Oculodentodigital dysplasia (ODDD) is a rare developmental disorder characterized by craniofacial and limb abnormalities. Over 35 separate mutations in human connexin43 (Cx43) causing ODDD have been identified. Several mutations are also associated with central nervous system involvement, including white-matter changes detected by magnetic resonance imaging. As Cx43 is abundantly expressed in astrocytes, we hypothesized that the mutant Cx43 proteins that produce neurological dysfunction have abnormal functional characteristics in astrocytes. To understand how ODDD-associated mutations affect Cx43 signaling in cells of glial origin, we conducted studies in rat C6 glioma cells, a communication-deficient glial cell line that expresses low levels of Cx43. We generated stable cell lines expressing enhanced yellow fluorescent protein (eYFP)-tagged human Cx43 constructs encoding wild-type and six eYFP-tagged mutant Cx43 mutants: Y17S, G21R, A40V, F52dup, L90V and I130T. Of these, Y17S, L90V and I130T are associated with neurological abnormalities. We found that all mutants could be detected on the cell surface. Y17S, G21R, A40V, L90V and I130T formed triton-resistant plaques representing gap junctions, although the relative ability to form plaques was decreased in these mutants compared with the wild type. F52dup, formed dramatically reduced numbers of plaques. Propidium iodide uptake experiments demonstrated that all mutants were associated with reduced connexin hemichannel function compared with wild type. Scrape-loading experiments performed on the same stable cell lines showed reduced gap junctional dye transfer in all mutants compared with the wild type. These studies demonstrated that ODDD-associated Cx43 mutations result in non-functional connexin hemichannels and gap junction functions in a glial cell line regardless of whether the particular mutant is associated with neurological dysfunction.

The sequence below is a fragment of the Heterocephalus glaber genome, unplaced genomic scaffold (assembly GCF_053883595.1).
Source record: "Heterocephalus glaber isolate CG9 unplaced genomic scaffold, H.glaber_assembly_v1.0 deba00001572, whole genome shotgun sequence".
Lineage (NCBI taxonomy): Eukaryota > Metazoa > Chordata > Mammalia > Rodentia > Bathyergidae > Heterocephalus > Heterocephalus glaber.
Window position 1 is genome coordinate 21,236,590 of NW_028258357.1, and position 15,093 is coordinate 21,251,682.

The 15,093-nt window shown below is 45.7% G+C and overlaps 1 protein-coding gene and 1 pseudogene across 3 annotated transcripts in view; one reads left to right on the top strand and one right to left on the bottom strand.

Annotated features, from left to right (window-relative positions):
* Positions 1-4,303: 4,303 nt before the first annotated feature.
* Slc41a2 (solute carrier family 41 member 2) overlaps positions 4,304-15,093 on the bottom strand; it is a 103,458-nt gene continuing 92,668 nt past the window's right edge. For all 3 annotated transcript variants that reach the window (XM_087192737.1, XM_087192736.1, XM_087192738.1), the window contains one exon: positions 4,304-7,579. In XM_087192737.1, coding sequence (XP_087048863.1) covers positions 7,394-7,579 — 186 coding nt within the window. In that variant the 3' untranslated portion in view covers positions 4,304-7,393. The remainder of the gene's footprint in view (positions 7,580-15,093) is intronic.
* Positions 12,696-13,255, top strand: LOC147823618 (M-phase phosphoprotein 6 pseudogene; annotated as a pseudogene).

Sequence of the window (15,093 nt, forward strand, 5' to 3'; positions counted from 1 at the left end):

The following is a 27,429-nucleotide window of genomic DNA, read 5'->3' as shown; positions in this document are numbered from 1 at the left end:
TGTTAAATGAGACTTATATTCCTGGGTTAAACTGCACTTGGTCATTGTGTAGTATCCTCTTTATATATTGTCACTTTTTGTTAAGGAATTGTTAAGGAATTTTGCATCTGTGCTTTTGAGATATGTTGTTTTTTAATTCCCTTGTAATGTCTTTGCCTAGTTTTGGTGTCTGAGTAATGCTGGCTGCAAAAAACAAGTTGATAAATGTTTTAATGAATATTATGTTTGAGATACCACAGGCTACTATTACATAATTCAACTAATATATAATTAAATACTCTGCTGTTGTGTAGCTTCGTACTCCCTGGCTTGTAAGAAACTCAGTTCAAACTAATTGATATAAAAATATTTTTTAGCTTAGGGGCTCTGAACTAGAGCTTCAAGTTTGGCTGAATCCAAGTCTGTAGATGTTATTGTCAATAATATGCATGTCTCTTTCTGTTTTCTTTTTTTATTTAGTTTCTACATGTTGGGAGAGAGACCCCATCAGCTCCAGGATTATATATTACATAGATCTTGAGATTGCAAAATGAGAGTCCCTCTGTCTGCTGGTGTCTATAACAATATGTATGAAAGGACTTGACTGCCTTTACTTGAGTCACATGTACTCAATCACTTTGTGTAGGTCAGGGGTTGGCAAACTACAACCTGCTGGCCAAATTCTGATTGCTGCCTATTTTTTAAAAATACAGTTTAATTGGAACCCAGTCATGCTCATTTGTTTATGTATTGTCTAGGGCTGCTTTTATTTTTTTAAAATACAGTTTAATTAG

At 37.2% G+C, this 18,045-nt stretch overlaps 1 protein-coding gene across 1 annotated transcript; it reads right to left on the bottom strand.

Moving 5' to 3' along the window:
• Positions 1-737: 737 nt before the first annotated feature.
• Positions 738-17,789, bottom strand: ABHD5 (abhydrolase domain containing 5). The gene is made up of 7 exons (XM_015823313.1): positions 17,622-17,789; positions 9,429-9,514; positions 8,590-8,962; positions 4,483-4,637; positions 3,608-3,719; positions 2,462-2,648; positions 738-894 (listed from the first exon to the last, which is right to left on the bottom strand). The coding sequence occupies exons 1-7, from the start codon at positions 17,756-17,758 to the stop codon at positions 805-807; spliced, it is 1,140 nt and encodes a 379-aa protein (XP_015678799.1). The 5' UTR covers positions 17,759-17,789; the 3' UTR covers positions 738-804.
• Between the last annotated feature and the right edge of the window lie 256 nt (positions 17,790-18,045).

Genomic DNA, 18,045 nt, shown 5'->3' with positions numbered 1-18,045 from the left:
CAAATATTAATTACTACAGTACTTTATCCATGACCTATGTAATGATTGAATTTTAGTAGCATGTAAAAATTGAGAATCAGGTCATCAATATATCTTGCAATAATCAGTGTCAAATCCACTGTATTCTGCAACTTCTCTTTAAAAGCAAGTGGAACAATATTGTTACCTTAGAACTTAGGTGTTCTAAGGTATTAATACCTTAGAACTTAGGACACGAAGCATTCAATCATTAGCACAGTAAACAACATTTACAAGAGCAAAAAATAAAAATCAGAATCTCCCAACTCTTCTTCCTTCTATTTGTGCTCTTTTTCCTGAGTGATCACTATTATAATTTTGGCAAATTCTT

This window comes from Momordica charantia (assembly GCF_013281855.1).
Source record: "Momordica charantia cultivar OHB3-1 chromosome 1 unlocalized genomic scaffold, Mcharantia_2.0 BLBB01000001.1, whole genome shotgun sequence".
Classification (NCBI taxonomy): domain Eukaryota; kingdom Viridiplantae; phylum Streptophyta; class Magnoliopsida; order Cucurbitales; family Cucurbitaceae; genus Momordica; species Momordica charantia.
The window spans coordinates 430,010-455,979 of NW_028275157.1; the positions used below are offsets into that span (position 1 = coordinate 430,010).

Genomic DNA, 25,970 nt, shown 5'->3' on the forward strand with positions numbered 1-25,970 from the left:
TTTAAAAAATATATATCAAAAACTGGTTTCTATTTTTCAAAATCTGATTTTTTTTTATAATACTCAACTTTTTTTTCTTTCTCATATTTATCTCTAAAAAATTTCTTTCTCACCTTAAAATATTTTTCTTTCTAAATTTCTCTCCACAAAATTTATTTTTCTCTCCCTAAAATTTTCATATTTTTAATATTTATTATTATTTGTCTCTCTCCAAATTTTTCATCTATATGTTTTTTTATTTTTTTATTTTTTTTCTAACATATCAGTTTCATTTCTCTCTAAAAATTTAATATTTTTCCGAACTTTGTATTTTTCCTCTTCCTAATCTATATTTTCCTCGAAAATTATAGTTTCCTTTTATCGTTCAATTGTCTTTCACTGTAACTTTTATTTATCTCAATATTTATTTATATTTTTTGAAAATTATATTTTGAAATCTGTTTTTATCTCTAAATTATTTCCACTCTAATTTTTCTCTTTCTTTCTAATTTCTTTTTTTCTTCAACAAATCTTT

- Gap junction
- Oculodentodigital dysplasia (ODDD)
ASJC Scopus subject areas
- Cell Biology